“When we did this,” Liboro said of the accreditation, “it was really to make sure we were world-class in the way we operate Asian Eye.”Asian Eye Lasers
At some point during the months-long process, Accreditation Canada prodded Asian Eye to give more prominence to the fact that “patient safety was one of its priorities.”
Preparations to meet global patient safety and health quality standards paid off. In August, Asian Eye received its Platinum accreditation from Accreditation Canada. This makes Asian Eye the first and only ambulatory health facility in the Philippines to have international accreditation.
“The journey was well worth it for us. It really improved teamwork and communication, which are so essential to patient safety,” said Pena-Gerochi. “We also had to consider patient privacy and full transparency. But patients in the Philippines are not yet used to having all these rights. For example, because of the accreditation we made certain changes to our procedures, such as giving them a choice to be called by name or by number, if they don’t want their name broadcast. Some are very receptive but others still prefer what they feel is more personal.”
But even as patients occasionally grapple with the streamlining, they have also been at the receiving end of other less obvious improvements, all aimed at enriching their Asian Eye experience. Asian Eye Office
The quality of the wait has been enhanced, with Asian Eye providing monitors and headphones so patients can browse through a variety of health topics, especially advances in eye care. For those who are content to simply sit and wait, there are TVs to help pass the time. A kids’ room has also been set up to separate them from antsy seniors, who make up the bulk of Asian Eye’s patients. Perhaps most welcome of all, the ninth floor clinic has been renovated to reduce noise levels.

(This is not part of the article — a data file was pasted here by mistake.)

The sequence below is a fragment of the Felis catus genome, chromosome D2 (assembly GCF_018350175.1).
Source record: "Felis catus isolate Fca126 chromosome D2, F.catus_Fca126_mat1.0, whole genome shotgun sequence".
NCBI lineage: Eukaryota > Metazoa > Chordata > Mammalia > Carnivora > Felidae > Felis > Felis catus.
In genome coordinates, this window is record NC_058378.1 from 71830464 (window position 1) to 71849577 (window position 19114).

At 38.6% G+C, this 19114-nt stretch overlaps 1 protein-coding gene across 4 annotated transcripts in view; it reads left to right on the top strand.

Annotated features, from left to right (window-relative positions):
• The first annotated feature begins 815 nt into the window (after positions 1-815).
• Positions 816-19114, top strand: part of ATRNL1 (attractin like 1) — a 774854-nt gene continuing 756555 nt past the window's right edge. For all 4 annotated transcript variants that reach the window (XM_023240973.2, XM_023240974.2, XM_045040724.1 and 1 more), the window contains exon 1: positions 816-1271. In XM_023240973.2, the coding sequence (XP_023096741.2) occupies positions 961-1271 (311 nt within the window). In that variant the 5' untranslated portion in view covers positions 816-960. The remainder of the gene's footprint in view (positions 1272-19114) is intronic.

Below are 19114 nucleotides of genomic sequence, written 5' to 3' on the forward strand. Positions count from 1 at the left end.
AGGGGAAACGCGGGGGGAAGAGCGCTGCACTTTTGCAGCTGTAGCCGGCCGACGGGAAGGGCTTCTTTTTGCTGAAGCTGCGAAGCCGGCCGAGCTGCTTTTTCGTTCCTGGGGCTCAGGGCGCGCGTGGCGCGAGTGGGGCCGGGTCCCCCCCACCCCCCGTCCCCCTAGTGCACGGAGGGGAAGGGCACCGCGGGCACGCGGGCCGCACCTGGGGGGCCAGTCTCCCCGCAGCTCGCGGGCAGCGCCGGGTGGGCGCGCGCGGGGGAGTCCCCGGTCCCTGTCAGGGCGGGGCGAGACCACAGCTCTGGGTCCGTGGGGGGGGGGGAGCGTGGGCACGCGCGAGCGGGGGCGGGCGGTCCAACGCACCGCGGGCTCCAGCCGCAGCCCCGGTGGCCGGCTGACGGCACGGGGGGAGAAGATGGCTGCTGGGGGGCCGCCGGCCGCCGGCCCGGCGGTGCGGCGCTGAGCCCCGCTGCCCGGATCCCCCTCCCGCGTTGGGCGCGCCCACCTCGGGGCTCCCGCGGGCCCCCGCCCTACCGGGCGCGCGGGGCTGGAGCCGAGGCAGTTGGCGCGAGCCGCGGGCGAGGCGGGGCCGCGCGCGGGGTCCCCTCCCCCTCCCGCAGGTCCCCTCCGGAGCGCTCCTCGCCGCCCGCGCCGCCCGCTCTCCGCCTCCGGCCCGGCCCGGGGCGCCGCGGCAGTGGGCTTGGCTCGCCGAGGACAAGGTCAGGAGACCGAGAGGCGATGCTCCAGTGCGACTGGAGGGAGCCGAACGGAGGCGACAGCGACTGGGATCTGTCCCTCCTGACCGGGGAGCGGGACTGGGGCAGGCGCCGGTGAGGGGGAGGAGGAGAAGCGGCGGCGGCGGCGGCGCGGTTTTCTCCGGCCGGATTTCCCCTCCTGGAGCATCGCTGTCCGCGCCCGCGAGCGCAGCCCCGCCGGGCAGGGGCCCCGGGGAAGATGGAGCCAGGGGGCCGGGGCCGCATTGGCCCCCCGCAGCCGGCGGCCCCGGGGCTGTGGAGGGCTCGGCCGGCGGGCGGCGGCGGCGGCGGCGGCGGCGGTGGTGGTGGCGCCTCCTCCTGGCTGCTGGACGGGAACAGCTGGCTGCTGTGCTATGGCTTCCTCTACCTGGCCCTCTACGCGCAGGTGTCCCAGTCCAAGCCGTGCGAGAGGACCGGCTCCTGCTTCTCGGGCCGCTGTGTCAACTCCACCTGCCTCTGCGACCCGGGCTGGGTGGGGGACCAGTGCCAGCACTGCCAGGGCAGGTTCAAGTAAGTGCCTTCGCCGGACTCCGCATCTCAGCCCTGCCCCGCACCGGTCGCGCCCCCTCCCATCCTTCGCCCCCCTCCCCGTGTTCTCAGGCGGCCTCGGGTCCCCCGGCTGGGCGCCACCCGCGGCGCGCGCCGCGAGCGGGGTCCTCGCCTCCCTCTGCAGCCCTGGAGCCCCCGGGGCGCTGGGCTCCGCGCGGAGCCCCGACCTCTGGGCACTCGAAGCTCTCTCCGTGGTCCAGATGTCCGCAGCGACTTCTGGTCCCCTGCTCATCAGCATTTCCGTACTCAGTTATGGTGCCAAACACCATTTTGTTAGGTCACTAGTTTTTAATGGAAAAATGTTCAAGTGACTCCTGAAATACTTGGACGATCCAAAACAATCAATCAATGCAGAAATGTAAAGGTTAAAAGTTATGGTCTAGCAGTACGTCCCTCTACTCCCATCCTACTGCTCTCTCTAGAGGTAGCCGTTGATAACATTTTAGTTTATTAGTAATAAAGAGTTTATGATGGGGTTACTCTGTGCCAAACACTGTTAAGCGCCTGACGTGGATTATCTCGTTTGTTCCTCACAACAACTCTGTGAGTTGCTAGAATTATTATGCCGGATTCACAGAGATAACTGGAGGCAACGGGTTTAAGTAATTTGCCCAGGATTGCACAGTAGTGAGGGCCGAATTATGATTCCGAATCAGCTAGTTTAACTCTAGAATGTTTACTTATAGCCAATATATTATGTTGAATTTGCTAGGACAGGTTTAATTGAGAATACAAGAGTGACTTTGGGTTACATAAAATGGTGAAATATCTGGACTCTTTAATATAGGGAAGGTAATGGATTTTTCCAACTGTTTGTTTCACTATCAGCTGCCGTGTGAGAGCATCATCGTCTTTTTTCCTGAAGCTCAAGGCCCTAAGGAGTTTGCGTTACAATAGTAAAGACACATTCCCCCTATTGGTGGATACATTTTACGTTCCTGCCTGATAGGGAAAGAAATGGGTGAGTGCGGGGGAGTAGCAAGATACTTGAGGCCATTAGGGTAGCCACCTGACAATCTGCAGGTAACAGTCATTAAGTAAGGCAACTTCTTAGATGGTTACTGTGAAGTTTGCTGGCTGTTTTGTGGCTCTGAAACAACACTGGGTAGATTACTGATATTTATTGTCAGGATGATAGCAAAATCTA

“When you’re worried about your eyes, the last thing you want is a lot of noise around you,” Liboro observed. “The original clinic didn’t really take noise attenuation into account. The materials used, the tiles, basically the reflectivity of the walls, the glass—all it did was make the whole thing sound like a market.”
Tech-wise, Asian Eye has dibs on the pole position, counting among its latest acquisitions a combination laser from German company Technolas Perfect Vision, which is affiliated with Bausch & Lomb, an excimer laser and a femtosecond laser for reshaping the cornea. The latter, which only Asian Eye has, is used to treat both presbyopia and myopia, said Peña-Gerochi.
For all these reasons, Asian Eye stands out because of the quality of eye care it offers. “I think we compare with the best in the world,” Liboro stressed. “Asian Eye has adopted the thinking of the Lopez Group in terms of quality and people,” said Peña-Gerochi. “Quality is an investment, people are an investment. We make sure that just as our facilities and our technology are upgraded, so is our standard of quality, our people, their training and competence.”Meet the Medical TeamAsian Eye Medical Team